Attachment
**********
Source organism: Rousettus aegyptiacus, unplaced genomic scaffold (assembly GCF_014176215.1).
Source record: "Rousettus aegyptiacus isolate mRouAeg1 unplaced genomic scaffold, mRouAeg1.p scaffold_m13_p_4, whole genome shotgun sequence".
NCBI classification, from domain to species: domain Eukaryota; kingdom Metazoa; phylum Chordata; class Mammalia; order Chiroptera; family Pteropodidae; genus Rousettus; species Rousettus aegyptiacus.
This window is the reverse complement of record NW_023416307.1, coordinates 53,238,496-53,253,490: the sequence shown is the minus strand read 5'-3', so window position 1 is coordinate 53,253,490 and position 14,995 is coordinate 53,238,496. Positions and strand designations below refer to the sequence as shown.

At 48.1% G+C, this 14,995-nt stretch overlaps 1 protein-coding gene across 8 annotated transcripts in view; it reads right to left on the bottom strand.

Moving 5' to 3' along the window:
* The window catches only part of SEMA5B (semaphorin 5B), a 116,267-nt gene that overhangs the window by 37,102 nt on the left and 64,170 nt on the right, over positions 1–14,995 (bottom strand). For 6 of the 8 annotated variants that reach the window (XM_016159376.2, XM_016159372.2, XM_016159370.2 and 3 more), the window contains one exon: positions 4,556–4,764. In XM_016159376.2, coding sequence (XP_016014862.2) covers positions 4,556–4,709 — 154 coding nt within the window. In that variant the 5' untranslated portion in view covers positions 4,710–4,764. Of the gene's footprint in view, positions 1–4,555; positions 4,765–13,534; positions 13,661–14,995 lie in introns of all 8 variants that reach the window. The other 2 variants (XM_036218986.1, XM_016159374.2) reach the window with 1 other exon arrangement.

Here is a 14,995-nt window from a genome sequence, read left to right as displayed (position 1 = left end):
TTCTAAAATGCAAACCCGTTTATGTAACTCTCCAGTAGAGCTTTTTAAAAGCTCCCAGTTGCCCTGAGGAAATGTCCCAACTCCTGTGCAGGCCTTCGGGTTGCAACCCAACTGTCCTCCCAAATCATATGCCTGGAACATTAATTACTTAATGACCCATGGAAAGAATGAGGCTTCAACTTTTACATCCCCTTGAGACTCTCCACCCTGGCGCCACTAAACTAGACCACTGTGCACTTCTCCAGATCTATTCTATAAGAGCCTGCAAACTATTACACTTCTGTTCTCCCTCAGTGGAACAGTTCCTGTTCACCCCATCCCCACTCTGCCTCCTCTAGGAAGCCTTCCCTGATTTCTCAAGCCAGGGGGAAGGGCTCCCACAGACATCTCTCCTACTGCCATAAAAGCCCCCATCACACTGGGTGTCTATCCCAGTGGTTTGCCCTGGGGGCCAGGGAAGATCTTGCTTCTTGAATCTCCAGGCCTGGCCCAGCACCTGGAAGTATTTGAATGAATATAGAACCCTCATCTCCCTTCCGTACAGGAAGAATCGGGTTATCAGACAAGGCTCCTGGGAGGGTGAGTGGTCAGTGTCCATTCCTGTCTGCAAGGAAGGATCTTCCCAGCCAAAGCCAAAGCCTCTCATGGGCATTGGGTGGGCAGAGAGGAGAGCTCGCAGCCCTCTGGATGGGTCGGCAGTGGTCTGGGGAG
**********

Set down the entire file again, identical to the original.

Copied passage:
Source organism: Rousettus aegyptiacus, unplaced genomic scaffold (assembly GCF_014176215.1).
Source record: "Rousettus aegyptiacus isolate mRouAeg1 unplaced genomic scaffold, mRouAeg1.p scaffold_m13_p_4, whole genome shotgun sequence".
NCBI classification, from domain to species: domain Eukaryota; kingdom Metazoa; phylum Chordata; class Mammalia; order Chiroptera; family Pteropodidae; genus Rousettus; species Rousettus aegyptiacus.
This window is the reverse complement of record NW_023416307.1, coordinates 53,238,496-53,253,490: the sequence shown is the minus strand read 5'-3', so window position 1 is coordinate 53,253,490 and position 14,995 is coordinate 53,238,496. Positions and strand designations below refer to the sequence as shown.

At 48.1% G+C, this 14,995-nt stretch overlaps 1 protein-coding gene across 8 annotated transcripts in view; it reads right to left on the bottom strand.

Moving 5' to 3' along the window:
* The window catches only part of SEMA5B (semaphorin 5B), a 116,267-nt gene that overhangs the window by 37,102 nt on the left and 64,170 nt on the right, over positions 1–14,995 (bottom strand). For 6 of the 8 annotated variants that reach the window (XM_016159376.2, XM_016159372.2, XM_016159370.2 and 3 more), the window contains one exon: positions 4,556–4,764. In XM_016159376.2, coding sequence (XP_016014862.2) covers positions 4,556–4,709 — 154 coding nt within the window. In that variant the 5' untranslated portion in view covers positions 4,710–4,764. Of the gene's footprint in view, positions 1–4,555; positions 4,765–13,534; positions 13,661–14,995 lie in introns of all 8 variants that reach the window. The other 2 variants (XM_036218986.1, XM_016159374.2) reach the window with 1 other exon arrangement.

Here is a 14,995-nt window from a genome sequence, read left to right as displayed (position 1 = left end):
TTCTAAAATGCAAACCCGTTTATGTAACTCTCCAGTAGAGCTTTTTAAAAGCTCCCAGTTGCCCTGAGGAAATGTCCCAACTCCTGTGCAGGCCTTCGGGTTGCAACCCAACTGTCCTCCCAAATCATATGCCTGGAACATTAATTACTTAATGACCCATGGAAAGAATGAGGCTTCAACTTTTACATCCCCTTGAGACTCTCCACCCTGGCGCCACTAAACTAGACCACTGTGCACTTCTCCAGATCTATTCTATAAGAGCCTGCAAACTATTACACTTCTGTTCTCCCTCAGTGGAACAGTTCCTGTTCACCCCATCCCCACTCTGCCTCCTCTAGGAAGCCTTCCCTGATTTCTCAAGCCAGGGGGAAGGGCTCCCACAGACATCTCTCCTACTGCCATAAAAGCCCCCATCACACTGGGTGTCTATCCCAGTGGTTTGCCCTGGGGGCCAGGGAAGATCTTGCTTCTTGAATCTCCAGGCCTGGCCCAGCACCTGGAAGTATTTGAATGAATATAGAACCCTCATCTCCCTTCCGTACAGGAAGAATCGGGTTATCAGACAAGGCTCCTGGGAGGGTGAGTGGTCAGTGTCCATTCCTGTCTGCAAGGAAGGATCTTCCCAGCCAAAGCCAAAGCCTCTCATGGGCATTGGGTGGGCAGAGAGGAGAGCTCGCAGCCCTCTGGATGGGTCGGCAGTGGTCTGGGGAG